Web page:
Over 90% of the Fortune 1000 use Microsoft Active Directory (opens in new tab) (AD) for identity and access management, making it one of the most common pieces of software in the world.
Unfortunately, this ubiquity also makes it an attractive target for cyberattackers (opens in new tab). Since Active Directory controls which users have access to the systems and software on a network, attackers can compromise it and give themselves the access levels they need to accomplish their goals. In addition, getting control of Active Directory allows an attacker to deploy ransomware (opens in new tab), steal sensitive information, or do other nefarious acts – and it can be nearly impossible for a defender to stop them.
Unfortunately, most enterprise Active Directory environments have millions of misconfigurations and vulnerabilities that attackers can exploit. AD’s built-in tools and user interface make it difficult for security teams to audit user privileges, which means errors and misconfigurations can quickly build up over time.
What is 'misconfiguration debt'?
Most organizations suffer from “misconfiguration debt” where errors multiple over time if AD security was never prioritized. Add on the fact that Active Directory changes daily through the creation or removal of users, groups and software and it’s easy to see why enterprises (which will have hundreds or thousands of AD users) have so many security issues.
These security issues come from a range of errors. For example, admins might accidentally grant users or groups more privileges than they require, or administrators could use their Domain Admin credentials to log into workstations where they’re at risk of being stolen.
These leave enterprises open to an attack technique called identity Attack Paths. In this technique, an attacker first gets the ability to run code on a single machine within a network, perhaps through a phishing email or finding a user’s credentials in a data dump from another data breach. Then they use various tools to exploit these errors and security issues to steal other user credentials.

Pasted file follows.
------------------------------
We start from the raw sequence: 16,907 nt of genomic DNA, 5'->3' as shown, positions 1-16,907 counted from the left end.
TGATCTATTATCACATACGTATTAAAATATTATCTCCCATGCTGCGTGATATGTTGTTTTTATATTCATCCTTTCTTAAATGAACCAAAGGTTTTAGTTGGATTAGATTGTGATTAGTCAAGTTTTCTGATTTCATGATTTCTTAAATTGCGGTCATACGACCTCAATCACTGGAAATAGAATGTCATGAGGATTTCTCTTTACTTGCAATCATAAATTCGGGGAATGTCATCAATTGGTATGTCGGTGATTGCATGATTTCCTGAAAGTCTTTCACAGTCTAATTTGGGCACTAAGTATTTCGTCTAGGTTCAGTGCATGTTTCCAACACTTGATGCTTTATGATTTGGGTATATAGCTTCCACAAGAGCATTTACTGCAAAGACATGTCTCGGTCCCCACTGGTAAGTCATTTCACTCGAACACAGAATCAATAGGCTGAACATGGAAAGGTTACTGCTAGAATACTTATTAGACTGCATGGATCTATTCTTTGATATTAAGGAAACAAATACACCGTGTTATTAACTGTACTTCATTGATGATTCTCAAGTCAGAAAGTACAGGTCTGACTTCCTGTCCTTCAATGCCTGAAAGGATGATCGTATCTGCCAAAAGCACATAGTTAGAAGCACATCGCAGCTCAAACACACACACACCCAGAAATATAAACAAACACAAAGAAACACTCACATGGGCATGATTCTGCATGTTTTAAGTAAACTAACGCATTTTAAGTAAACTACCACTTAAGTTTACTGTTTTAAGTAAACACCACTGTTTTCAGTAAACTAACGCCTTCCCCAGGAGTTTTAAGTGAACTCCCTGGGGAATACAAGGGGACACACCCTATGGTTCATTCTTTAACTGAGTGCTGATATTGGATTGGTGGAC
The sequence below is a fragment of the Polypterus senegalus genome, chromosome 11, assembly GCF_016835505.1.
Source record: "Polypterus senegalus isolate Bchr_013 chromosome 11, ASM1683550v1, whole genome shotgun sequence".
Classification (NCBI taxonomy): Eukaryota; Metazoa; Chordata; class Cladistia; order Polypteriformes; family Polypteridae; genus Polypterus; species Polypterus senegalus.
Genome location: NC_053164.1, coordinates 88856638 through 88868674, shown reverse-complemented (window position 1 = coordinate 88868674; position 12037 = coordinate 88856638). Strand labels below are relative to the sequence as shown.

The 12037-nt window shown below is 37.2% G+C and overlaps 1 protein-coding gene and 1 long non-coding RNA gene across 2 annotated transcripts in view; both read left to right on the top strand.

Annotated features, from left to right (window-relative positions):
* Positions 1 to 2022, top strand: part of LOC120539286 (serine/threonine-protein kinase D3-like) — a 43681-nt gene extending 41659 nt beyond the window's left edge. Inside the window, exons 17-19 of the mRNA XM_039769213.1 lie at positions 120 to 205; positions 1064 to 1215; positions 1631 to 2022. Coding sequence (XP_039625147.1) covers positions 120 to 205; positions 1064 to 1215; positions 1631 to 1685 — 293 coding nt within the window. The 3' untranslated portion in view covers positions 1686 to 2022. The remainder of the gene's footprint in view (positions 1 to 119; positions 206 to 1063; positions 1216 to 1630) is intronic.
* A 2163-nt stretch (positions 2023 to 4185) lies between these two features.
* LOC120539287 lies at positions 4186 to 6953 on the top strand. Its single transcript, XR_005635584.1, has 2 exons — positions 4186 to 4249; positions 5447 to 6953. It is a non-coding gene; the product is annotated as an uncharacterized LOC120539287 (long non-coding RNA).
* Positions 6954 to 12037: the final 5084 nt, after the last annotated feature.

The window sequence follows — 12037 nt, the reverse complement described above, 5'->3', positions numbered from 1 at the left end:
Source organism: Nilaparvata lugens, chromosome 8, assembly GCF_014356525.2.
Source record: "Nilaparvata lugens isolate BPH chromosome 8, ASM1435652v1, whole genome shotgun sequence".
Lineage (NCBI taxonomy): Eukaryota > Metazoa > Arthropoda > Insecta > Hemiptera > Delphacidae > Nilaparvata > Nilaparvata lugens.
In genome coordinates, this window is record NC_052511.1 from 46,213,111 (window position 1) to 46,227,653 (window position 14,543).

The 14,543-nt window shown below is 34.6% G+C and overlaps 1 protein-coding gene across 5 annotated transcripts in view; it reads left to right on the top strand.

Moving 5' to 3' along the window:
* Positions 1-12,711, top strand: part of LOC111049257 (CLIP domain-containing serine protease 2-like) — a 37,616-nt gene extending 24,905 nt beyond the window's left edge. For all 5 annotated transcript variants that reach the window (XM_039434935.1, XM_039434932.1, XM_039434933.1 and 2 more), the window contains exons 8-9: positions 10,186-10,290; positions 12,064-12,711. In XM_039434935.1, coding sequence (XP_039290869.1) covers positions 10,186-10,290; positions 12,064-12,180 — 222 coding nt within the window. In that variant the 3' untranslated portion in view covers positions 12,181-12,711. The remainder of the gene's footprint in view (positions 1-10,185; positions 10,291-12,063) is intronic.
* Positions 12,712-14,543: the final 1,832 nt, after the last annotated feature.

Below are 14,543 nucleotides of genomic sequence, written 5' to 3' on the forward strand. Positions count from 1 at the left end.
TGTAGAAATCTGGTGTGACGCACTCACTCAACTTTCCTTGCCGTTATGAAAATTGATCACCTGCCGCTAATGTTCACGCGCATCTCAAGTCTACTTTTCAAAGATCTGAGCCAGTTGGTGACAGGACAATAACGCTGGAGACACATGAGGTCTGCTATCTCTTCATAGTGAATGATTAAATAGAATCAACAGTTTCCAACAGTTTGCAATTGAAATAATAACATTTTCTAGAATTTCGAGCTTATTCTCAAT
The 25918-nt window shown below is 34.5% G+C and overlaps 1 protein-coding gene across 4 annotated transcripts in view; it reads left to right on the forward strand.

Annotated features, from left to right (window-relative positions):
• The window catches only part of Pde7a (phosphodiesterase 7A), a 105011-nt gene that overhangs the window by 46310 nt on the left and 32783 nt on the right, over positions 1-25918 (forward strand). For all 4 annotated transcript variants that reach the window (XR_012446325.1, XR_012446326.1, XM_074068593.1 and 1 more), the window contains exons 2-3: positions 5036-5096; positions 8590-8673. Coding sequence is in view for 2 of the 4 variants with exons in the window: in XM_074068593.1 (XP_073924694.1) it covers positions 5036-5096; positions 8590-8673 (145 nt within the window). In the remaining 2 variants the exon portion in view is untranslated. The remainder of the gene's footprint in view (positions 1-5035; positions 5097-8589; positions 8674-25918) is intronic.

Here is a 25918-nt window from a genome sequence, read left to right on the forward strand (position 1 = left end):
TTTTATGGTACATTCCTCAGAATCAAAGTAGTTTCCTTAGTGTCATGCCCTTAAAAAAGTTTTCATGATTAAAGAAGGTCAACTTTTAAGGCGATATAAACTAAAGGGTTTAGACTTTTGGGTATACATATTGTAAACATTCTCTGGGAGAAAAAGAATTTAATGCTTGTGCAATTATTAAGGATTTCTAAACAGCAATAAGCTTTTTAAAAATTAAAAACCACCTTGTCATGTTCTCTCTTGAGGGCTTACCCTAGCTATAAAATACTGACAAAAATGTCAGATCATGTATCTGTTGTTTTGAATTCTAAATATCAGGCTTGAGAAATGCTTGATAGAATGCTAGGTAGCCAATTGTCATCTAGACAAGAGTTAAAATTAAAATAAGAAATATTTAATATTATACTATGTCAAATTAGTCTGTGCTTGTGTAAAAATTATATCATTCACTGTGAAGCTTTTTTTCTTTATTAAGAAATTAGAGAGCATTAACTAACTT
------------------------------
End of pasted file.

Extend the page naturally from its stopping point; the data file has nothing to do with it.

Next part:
Next, they use the access from those new credentials to compromise additional systems until they reach their target. These attacks can be difficult to detect because they use legitimate tools and credentials.
Defending against Attack Paths requires fixing the AD security issues that attackers take advantage of - and as discussed, there can be a lot of them. The good news is that AD or Identity and Access Management administrators can resolve many of these issues in minutes by changing default configurations.
While other problems require longer and more involved fixes – like retraining Global and Domain admins on which accounts to use when logging into high-value systems – these quick fixes can significantly reduce an organization’s overall AD security risk with very little work.
Here is how to solve one particular issue that is low-hanging fruit for improving AD security.
Restricting ownership of Domain Controllers to Domain Admins
For various reasons, Domain Controller objects frequently end up being owned by security principals other than domain admins. This issue is present in roughly 75% of our customers, and my colleagues regularly see it in consulting engagements, even though it is not a security best practice. For example, consider a Help Desk user creating a new server in the domain.
Several months later, the role of this system changes, and the admin team promotes the system to a Domain Controller. This Help Desk user now owns a Domain Controller and has a path to effective full control over the environment. This is extremely dangerous because if an attacker gets credentials for this Help Desk user, they can easily compromise the Domain Controller. As more situations like this occur, Domain Controller objects amass more and more owners, and the risk keeps increasing.
Luckily this is easy to fix. To do this, first generate a list of each Domain Controller object in the target AD environment. This data can be gathered from AD directly but it’s much easier to use a tool like BloodHound (opens in new tab) (a free and open-source AD mapping tool that was created by some of my colleagues). Then do the following:
- Open Active Directory Users and Computers
- Enable advanced features
- Locate each Domain Controller object (using the list)
- Right-click it and select “Properties,” then “Security,” then “Advanced”, and then "Change"
- Change the owner of each Domain Controller object to the Domain Admins group.
Now only Domain Admins have access to these objects, as intended.
To continue securing Microsoft AD beyond the basics, organizations should consider using a method like Attack Path Management to measure an organizations’ overall AD risk exposure.
It enables teams to map all possible Attack Paths, identify high value “choke points” where a single fix can remove many Attack Paths, and prioritize fixing these issues based on their risk. AD security can easily become overwhelming, so prioritizing issues to fix is key to making real progress.
However, even if an organization decides not to make AD security a priority, the quick fix explained above will significantly reduce their vulnerability to identity Attack Paths.